Table_4_A Metabolic Labeling Strategy for Relative Protein Quantification in Clostridioides difficile.XLSX (315.55 kB)
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Table_4_A Metabolic Labeling Strategy for Relative Protein Quantification in Clostridioides difficile.XLSX

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posted on 2018-10-16, 13:29 authored by Anke Trautwein-Schult, Sandra Maaß, Kristina Plate, Andreas Otto, Dörte Becher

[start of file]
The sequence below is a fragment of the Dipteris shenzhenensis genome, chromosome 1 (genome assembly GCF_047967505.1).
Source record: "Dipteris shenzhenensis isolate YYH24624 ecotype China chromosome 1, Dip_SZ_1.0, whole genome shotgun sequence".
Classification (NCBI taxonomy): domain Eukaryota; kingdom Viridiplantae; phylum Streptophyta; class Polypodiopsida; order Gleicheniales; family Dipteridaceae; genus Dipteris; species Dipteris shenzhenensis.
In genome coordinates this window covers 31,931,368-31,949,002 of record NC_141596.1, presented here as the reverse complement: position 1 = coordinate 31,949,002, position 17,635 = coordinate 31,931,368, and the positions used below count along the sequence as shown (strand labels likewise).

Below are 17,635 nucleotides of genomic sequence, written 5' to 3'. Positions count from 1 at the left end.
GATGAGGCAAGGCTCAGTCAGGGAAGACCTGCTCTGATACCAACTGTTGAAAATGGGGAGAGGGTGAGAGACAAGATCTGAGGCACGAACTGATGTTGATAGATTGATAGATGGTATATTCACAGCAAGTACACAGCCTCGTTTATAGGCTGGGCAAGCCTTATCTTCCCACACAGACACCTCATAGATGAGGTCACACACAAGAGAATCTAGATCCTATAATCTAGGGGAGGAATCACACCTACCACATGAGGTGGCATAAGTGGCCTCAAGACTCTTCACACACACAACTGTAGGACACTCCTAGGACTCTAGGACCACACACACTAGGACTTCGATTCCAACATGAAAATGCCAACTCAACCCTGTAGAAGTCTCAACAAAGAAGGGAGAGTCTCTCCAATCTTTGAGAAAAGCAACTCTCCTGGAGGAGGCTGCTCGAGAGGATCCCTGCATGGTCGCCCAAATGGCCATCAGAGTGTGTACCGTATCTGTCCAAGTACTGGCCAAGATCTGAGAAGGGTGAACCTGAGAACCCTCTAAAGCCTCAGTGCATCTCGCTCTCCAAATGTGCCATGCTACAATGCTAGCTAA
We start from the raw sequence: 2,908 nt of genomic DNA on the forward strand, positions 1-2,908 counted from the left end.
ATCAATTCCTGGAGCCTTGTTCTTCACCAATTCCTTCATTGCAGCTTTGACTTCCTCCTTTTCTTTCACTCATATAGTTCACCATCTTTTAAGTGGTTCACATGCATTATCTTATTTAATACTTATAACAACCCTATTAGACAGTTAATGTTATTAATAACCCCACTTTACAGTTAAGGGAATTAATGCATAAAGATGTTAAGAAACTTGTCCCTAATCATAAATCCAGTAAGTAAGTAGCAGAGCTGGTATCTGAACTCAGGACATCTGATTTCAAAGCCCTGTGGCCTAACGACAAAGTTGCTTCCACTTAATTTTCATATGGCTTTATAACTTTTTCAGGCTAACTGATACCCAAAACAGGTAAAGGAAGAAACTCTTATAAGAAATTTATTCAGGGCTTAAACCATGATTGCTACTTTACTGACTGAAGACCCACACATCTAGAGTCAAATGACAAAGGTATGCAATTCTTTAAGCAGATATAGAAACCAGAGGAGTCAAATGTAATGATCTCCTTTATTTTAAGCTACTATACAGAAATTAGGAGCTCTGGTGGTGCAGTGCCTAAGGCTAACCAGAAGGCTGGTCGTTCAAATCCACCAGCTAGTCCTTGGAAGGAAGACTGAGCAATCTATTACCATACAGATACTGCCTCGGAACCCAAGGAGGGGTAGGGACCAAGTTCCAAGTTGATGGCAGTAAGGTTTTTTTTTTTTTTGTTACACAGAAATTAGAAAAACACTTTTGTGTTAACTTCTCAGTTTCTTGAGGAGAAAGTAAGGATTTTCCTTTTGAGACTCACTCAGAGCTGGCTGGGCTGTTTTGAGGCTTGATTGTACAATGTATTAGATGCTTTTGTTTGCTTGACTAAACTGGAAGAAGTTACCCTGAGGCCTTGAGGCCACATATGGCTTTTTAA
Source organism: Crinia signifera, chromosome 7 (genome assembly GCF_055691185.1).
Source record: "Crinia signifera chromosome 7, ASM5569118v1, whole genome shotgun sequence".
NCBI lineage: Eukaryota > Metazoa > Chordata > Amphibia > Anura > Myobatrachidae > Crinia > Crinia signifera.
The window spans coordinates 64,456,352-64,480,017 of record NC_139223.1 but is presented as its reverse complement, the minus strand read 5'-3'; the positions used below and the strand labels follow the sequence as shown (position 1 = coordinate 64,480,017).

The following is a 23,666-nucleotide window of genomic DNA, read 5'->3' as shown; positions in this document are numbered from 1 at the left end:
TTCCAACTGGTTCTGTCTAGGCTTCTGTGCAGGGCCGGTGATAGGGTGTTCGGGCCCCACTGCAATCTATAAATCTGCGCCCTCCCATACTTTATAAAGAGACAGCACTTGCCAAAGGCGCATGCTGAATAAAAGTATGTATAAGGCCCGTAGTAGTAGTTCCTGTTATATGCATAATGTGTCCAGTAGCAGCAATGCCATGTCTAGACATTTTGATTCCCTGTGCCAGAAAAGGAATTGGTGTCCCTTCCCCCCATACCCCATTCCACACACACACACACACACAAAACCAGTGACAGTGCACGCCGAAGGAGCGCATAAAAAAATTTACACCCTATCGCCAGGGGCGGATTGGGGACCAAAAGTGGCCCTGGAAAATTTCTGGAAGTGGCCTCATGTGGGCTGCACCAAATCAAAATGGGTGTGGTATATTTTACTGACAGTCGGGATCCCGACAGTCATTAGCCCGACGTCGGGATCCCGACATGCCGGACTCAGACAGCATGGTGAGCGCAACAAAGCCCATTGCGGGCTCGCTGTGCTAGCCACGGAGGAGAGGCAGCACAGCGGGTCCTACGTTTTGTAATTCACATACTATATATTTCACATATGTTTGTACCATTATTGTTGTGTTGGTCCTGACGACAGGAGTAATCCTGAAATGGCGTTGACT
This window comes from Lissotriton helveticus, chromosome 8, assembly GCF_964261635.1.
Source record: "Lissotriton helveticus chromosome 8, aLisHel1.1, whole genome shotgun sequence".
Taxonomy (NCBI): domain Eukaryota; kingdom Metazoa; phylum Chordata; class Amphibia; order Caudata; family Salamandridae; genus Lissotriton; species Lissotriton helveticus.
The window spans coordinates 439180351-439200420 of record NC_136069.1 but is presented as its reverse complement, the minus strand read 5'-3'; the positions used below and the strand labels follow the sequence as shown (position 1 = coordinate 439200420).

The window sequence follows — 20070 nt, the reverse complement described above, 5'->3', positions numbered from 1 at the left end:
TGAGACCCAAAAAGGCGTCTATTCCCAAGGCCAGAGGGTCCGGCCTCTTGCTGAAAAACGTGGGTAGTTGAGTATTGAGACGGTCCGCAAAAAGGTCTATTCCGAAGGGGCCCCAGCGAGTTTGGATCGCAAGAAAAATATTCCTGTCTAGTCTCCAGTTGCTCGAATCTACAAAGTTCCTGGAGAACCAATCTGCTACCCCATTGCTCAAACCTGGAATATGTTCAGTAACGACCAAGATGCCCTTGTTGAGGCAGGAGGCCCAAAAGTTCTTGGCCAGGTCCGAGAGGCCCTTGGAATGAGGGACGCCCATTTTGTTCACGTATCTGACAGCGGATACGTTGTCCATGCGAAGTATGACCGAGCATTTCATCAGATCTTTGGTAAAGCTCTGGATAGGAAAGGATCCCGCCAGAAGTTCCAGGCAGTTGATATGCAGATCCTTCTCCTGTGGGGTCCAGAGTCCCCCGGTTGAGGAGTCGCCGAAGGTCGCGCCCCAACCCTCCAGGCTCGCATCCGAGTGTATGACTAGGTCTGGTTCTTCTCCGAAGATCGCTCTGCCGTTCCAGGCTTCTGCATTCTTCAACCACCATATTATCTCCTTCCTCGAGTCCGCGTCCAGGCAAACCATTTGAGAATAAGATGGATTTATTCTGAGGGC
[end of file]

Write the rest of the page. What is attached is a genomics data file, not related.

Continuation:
Clostridioides difficile (formerly Clostridium difficile) is a Gram-positive, anaerobe, spore-forming pathogen, which causes drug-induced diseases in hospitals worldwide. A detailed analysis of the proteome may provide new targets for drug development or therapeutic strategies to combat this pathogen. The application of metabolic labeling (ML) would allow for accurate quantification of significant differences in protein abundance, even in the case of very small changes. Additionally, it would be possible to perform more accurate studies of the membrane or surface proteomes, which usually require elaborated sample preparation. Such studies are therefore prone to higher standard deviations during the quantification. The implementation of ML strategies for C. difficile is complicated due to the lack in arginine and lysine auxotrophy as well as the Stickland dominated metabolism of this anaerobic pathogen. Hence, quantitative proteome analyses could only be carried out by label free or chemical labeling methods so far. In this paper, a ML approach for C. difficile is described. A cultivation procedure with 15N-labeled media for strain 630Δerm was established achieving an incorporation rate higher than 97%. In a proof-of-principle experiment, the performance of the ML approach in C. difficile was tested. The proteome data of the cytosolic subproteome of C. difficile cells grown in complex medium as well as two minimal media in the late exponential and early stationary growth phase obtained via ML were compared with two label free relative quantification approaches (NSAF and LFQ). The numbers of identified proteins were comparable within the three approaches, whereas the number of quantified proteins were between 1,110 (ML) and 1,861 (LFQ) proteins. A hierarchical clustering showed clearly separated clusters for the different conditions and a small tree height with ML approach. Furthermore, it was shown that the quantification based on ML revealed significant altered proteins with small fold changes compared to the label free approaches. The quantification based on ML was accurate, reproducible, and even more sensitive compared to label free quantification strategies.